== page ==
Invoking learner voice and developing leadership: what matters to learners?
Educational leadership and management (ELM) research overly focuses on adult leadership
development at the expense of leadership of learners. Framed by the concept of learner
voice, this article focuses on learner leadership and argues that learners should be treated as
people whose ideas matter. It draws on a Bachelor of Education Honours (ELM) elective
which required students (practicing teachers) to establish school leadership clubs and
involve learners in a reform initiative in pursuit of leadership development. The
longitudinal study which informed this article was designed as a multi-case study to explore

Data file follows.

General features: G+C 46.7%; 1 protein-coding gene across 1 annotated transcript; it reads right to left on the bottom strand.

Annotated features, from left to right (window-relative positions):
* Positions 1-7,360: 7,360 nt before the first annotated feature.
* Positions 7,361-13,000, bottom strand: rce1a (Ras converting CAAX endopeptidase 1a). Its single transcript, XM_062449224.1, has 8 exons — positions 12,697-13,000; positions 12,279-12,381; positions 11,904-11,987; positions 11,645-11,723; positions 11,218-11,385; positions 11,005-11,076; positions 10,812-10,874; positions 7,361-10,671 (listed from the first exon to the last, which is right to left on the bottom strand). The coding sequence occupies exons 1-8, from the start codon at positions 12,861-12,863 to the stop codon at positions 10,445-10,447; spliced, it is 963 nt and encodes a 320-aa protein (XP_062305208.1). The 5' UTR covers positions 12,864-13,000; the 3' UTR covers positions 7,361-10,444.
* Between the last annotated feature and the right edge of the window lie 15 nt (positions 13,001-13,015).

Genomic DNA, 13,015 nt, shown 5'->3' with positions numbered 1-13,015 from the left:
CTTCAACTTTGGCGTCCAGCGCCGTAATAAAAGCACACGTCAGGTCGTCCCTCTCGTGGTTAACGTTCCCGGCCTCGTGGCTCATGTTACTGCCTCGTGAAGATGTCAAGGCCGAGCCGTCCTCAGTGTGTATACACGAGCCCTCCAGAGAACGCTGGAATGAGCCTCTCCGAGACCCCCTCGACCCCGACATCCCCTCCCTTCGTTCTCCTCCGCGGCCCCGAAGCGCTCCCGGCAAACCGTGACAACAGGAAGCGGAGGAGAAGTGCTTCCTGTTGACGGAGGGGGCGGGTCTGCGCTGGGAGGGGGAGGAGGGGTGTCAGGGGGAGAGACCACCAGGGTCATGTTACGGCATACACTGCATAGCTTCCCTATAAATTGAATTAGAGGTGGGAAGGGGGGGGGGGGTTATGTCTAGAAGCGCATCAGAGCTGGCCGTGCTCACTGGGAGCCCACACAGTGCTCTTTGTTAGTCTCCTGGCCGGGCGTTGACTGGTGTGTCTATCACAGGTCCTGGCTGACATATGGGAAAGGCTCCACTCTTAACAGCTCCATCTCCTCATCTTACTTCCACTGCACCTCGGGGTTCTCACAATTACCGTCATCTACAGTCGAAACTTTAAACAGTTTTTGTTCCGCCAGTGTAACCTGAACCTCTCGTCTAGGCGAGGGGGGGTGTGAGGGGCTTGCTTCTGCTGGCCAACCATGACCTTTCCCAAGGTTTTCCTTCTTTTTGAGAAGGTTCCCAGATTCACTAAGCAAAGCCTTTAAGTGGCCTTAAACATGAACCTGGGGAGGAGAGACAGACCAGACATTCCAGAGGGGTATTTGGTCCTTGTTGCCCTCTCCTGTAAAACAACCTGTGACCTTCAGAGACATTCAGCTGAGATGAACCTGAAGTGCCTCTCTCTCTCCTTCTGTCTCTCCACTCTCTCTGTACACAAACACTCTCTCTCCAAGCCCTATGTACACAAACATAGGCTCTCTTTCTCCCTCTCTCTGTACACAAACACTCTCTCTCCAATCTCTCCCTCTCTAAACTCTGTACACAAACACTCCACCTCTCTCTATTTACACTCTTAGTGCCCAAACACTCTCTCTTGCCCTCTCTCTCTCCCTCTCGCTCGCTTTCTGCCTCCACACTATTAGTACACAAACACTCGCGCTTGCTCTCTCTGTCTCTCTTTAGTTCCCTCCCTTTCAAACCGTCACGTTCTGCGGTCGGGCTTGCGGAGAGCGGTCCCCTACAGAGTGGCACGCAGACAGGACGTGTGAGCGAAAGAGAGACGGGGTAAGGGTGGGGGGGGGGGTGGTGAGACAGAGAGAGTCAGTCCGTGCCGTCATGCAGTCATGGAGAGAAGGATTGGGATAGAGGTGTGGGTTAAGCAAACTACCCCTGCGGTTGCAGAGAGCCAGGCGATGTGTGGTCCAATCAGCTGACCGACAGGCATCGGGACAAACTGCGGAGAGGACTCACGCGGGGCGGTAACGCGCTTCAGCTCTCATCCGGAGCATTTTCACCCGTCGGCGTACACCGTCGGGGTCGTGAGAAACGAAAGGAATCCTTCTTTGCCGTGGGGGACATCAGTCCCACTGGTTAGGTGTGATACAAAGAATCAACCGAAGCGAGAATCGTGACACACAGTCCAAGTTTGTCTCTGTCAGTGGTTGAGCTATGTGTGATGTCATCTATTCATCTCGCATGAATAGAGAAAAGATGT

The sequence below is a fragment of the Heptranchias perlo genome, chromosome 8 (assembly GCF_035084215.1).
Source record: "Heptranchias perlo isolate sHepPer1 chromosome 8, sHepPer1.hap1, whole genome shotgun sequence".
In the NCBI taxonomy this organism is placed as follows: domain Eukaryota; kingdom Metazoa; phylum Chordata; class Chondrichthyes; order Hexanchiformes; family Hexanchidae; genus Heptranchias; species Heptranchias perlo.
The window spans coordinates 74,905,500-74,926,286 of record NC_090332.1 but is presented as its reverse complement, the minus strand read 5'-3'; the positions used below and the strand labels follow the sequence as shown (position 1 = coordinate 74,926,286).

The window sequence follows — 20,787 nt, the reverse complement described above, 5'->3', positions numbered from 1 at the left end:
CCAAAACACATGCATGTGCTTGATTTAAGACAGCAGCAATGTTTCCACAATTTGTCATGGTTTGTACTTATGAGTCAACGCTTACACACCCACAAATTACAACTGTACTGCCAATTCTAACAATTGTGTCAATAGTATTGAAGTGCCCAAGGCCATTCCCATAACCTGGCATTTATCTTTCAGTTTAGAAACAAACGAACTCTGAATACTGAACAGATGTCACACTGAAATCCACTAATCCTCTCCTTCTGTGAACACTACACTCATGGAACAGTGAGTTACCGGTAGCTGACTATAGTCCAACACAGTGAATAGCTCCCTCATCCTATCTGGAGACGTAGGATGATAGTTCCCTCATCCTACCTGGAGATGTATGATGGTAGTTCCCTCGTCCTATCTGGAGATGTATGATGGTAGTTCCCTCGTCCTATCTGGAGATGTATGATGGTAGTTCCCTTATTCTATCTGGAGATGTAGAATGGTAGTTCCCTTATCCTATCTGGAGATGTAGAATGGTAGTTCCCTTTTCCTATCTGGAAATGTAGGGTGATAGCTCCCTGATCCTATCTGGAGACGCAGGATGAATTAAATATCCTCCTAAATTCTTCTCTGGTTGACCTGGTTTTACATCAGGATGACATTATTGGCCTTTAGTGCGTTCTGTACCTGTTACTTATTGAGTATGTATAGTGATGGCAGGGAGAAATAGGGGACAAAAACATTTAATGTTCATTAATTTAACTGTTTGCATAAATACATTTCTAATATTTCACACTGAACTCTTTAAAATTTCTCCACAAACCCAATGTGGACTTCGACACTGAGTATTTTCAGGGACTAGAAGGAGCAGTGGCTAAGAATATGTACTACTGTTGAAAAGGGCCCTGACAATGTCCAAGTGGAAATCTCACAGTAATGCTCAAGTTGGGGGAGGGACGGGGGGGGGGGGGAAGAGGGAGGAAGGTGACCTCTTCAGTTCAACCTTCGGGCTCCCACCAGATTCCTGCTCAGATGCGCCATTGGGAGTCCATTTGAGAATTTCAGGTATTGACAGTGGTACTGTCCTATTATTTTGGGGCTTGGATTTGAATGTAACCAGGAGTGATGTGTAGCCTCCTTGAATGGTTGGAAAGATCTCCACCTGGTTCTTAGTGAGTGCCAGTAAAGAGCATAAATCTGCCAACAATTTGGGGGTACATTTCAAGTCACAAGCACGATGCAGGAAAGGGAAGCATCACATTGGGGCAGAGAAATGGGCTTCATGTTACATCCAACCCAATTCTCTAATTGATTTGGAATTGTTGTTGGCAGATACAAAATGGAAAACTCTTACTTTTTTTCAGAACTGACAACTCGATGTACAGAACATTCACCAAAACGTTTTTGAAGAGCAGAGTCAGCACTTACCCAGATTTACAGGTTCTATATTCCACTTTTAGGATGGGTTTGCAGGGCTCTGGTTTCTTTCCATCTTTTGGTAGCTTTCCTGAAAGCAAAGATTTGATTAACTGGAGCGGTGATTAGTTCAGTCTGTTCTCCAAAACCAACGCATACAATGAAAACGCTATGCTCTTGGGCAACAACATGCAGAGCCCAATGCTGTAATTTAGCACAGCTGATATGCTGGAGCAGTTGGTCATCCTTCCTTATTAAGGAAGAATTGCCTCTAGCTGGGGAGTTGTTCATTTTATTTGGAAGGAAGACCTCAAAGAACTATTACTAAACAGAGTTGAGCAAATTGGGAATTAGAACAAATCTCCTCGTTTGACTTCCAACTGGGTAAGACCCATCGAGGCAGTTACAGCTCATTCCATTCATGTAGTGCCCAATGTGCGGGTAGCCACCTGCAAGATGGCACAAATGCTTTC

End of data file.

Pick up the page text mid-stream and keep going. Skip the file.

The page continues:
learner voice and the development of leadership across 44 leadership clubs drawing on
three data sources. The study found that while the phenomenon of learner leadership was
not common across schools, leadership clubs offered a space for the development of learner
voice. Learner voice was generated in relation to the school physical environment, English
proficiency amongst learners, improved learner conduct, developments pertaining to the
extra-mural curriculum, and leadership training initiatives. In addition, the clubs afforded
learners the opportunity to initiate and lead a change project in their schools. However, the
take-up of learner leadership as a whole school initiative was problematic in the majority of
schools. The article concludes with some suggestions for a future research agenda emerging
out of the first phase of the project.
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